Picture by Isabelle Portes

ASP.NET Core: Precompiled Razor Views in Class Library

Generating precompiled Razor views in ASP.NET Core is easy. There are a few things to know so you don’t end up scratching your head for days, though…

Generating Precompiled Razor Views on Build

The NuGet package Microsoft.AspNetCore.Mvc.Razor.ViewCompilation allows to generate precompiled Razor views. The documentation shows how to enable precompilation upon project publishing in the CSPROJ file:

<PropertyGroup>
  <MvcRazorCompileOnPublish>true</MvcRazorCompileOnPublish>
</PropertyGroup>

But you can generate precompiled Razor views on each build, as well. The “old” repository on GitHub shows that adding the following target to the CSPROJ file will do the trick:

<Target 
    Name="PrecompileRazorViews" 
    AfterTargets="Build"
    DependsOnTargets="MvcRazorPrecompile" />

Both methods above result in an assembly located inside the obj directory. The assembly will have the same output name as the project, but with the suffix .PrecompiledViews.dll. You can customize the precompilation target and copy the generated assembly into your projects output directory with by replacing the above target by something like this:

<Target Name="CustomPrecompileViews" AfterTargets="Build">
    <CallTarget Targets="MvcRazorPrecompile" />
    <Copy SourceFiles="$(BaseIntermediateOutputPath)$(Configuration)\$(TargetFramework\$(TargetName).PrecompiledViews.dll"         
          DestinationFolder="$(OutputPath)" />
</Target>

Common errors

The text above and the documentation suggest that view precompilation is a straight forward process. But when I first tried to do this, there were lots of errors and a solution was hard to find.

The compiled view assembly is missing

If you use the PrecompileRazorViews target instead of a custom target, you won’t notice this error directly. If you try the custom target from above, you’ll get an error similar to Could not copy the file "obj\Debug\netstandard2.0\MyWebComponents.PrecompiledViews.dll" because it was not found.

The best thing to do here is to build the project from command line and enable detailed output: dotnet build MyWebComponents.csproj -v d

In my case, I found two output lines that showed me what my problem was:
Target "_RunForCore" skipped, due to false condition; ('$(TargetFrameworkIdentifier)'=='.NETCoreApp' AND '$(RuntimeIdentifier)'=='') was evaluated as ('.NETStandard'=='.NETCoreApp' AND ''=='').
Target "_RunForDesktop" skipped, due to false condition; ('$(TargetFrameworkIdentifier)'=='.NETFramework') was evaluated as ('.NETStandard'=='.NETFramework').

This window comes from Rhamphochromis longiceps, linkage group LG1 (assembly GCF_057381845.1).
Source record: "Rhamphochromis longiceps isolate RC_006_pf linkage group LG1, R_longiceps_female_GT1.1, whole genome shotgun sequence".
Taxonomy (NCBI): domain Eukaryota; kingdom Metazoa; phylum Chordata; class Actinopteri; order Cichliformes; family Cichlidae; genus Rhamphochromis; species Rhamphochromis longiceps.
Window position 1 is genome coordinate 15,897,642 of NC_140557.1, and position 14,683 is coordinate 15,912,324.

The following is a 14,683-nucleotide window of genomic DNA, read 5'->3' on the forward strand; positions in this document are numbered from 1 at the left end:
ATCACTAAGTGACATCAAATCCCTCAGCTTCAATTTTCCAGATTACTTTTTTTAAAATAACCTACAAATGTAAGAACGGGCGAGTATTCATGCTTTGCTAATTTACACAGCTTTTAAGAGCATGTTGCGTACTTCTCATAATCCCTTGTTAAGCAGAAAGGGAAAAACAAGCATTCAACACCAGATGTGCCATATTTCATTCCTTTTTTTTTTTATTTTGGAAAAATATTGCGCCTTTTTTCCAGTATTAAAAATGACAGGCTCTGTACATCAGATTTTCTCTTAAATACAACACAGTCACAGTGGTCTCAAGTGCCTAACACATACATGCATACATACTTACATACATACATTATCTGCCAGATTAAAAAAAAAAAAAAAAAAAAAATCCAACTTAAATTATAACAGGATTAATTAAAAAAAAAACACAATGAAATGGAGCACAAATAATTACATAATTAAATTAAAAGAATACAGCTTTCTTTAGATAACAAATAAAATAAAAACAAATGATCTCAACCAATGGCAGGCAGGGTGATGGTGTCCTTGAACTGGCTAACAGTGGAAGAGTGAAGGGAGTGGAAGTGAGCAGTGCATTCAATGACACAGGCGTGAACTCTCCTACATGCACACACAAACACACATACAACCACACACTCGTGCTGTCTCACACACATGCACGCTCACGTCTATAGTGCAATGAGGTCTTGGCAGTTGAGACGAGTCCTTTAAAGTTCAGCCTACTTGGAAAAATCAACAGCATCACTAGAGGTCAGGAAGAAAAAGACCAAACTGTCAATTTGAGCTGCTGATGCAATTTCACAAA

So apparently, view precompilation only works for the target frameworks .NETFramework and .NETCoreApp. The target framework of my project was set to netstandard2.0. In my CSPROJ file, I changed the target framework to dotnetcoreapp2.0:

<PropertyGroup>
  <TargetFramework>netcoreapp2.0</TargetFramework>
</PropertyGroup>

After that, this error went away.

The command “dotnet” … exited with code -2147450733

What does this even mean? Again, run build the project from command line with detailed output and behold the true meaning behind this: The specified runtimeconfig.json … does not exist.
This error essentially means that your project is not an executable. So technically, precompiled views are not really supported
in class libraries. Fortunately, that is not a problem, since we can still produce a DLL. It just needs a main entry point. Merely adding a program.cs won’t do here, so read on to the next error for the fix.

The type or namespace name ‘System’ could not be found

Wait what? This missing namespace is the basic namespace in any .NET framework\SDK\standard, how could it be missing? I’m no an expert on the internals of the compilation process for Razor views, but the problem here was that the project containing the views to be precompiled must be a web project. The Addition of the word “.Web” mad all my problems disappear. This ist what my CSPROJ file looked before:

<Project Sdk="Microsoft.NET.Sdk">...</Project>

This ist what my CSPROJ file looked afterwards:

<Project Sdk="Microsoft.NET.Sdk.Web">...</Project>

Program does not contain a static ‘Main’ method suitable for an entry point

At last, an error message that speaks for itself. So just add a program.cs with a minimal implementation and you’re good to go.

using System;

namespace MyWebComponents
{
    public class Program
    {
        public static void Main(string[] args)
        {
            throw new NotSupportedException("This assembly cannot be started directly.");
        }
    }
}

After fixing all the problems above, I had an assembly containing my precompiled views in the output folder.

The output folder containing precompiled views
The output folder containing precompiled views

Recap

What I did to get my precompiled views running:

  • Set the target framework to netcoreapp2.0.
  • Set the project SDK to Microsoft.NET.Sdk.Web.
  • Add a main entry point (static Main method).
Project file for precompiled views
Project file for precompiled views

Freelance full-stack .NET and JS developer and architect. Located near Cologne, Germany.

Leave a Reply

Your email address will not be published. Required fields are marked *